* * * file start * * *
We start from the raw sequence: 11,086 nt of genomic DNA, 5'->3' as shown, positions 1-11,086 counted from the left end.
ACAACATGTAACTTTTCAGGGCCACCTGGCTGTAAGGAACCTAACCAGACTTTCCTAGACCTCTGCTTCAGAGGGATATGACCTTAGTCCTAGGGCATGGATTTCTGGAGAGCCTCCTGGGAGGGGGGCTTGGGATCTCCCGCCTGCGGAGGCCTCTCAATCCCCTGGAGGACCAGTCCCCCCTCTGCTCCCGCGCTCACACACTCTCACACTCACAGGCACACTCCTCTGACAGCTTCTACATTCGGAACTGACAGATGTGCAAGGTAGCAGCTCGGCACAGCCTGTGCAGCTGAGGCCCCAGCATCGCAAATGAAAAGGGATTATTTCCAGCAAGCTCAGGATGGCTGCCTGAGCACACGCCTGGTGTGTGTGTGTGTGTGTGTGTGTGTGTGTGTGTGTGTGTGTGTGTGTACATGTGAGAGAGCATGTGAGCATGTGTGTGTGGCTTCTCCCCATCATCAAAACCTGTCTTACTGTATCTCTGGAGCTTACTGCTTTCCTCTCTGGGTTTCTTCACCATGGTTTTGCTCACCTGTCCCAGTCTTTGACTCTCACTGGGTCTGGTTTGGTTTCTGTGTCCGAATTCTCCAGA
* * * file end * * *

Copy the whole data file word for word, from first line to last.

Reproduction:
We start from the raw sequence: 11,086 nt of genomic DNA, 5'->3' as shown, positions 1-11,086 counted from the left end.
ACAACATGTAACTTTTCAGGGCCACCTGGCTGTAAGGAACCTAACCAGACTTTCCTAGACCTCTGCTTCAGAGGGATATGACCTTAGTCCTAGGGCATGGATTTCTGGAGAGCCTCCTGGGAGGGGGGCTTGGGATCTCCCGCCTGCGGAGGCCTCTCAATCCCCTGGAGGACCAGTCCCCCCTCTGCTCCCGCGCTCACACACTCTCACACTCACAGGCACACTCCTCTGACAGCTTCTACATTCGGAACTGACAGATGTGCAAGGTAGCAGCTCGGCACAGCCTGTGCAGCTGAGGCCCCAGCATCGCAAATGAAAAGGGATTATTTCCAGCAAGCTCAGGATGGCTGCCTGAGCACACGCCTGGTGTGTGTGTGTGTGTGTGTGTGTGTGTGTGTGTGTGTGTGTGTGTGTACATGTGAGAGAGCATGTGAGCATGTGTGTGTGGCTTCTCCCCATCATCAAAACCTGTCTTACTGTATCTCTGGAGCTTACTGCTTTCCTCTCTGGGTTTCTTCACCATGGTTTTGCTCACCTGTCCCAGTCTTTGACTCTCACTGGGTCTGGTTTGGTTTCTGTGTCCGAATTCTCCAGA